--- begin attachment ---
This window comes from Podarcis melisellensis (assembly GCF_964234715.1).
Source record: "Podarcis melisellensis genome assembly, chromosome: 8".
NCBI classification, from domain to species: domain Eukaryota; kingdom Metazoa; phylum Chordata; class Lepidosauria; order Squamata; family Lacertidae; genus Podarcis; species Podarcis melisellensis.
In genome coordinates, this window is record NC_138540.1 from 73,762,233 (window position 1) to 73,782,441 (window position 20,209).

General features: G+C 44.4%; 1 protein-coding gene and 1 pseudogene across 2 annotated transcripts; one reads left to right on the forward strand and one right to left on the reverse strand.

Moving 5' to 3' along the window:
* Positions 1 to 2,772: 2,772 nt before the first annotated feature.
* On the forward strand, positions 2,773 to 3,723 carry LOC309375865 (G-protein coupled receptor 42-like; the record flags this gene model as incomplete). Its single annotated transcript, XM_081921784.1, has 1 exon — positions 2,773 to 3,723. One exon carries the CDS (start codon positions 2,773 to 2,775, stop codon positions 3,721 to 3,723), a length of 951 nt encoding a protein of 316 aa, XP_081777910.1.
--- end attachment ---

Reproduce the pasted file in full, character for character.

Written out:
This window comes from Podarcis melisellensis (assembly GCF_964234715.1).
Source record: "Podarcis melisellensis genome assembly, chromosome: 8".
NCBI classification, from domain to species: domain Eukaryota; kingdom Metazoa; phylum Chordata; class Lepidosauria; order Squamata; family Lacertidae; genus Podarcis; species Podarcis melisellensis.
In genome coordinates, this window is record NC_138540.1 from 73,762,233 (window position 1) to 73,782,441 (window position 20,209).

General features: G+C 44.4%; 1 protein-coding gene and 1 pseudogene across 2 annotated transcripts; one reads left to right on the forward strand and one right to left on the reverse strand.

Moving 5' to 3' along the window:
* Positions 1 to 2,772: 2,772 nt before the first annotated feature.
* On the forward strand, positions 2,773 to 3,723 carry LOC309375865 (G-protein coupled receptor 42-like; the record flags this gene model as incomplete). Its single annotated transcript, XM_081921784.1, has 1 exon — positions 2,773 to 3,723. One exon carries the CDS (start codon positions 2,773 to 2,775, stop codon positions 3,721 to 3,723), a length of 951 nt encoding a protein of 316 aa, XP_081777910.1.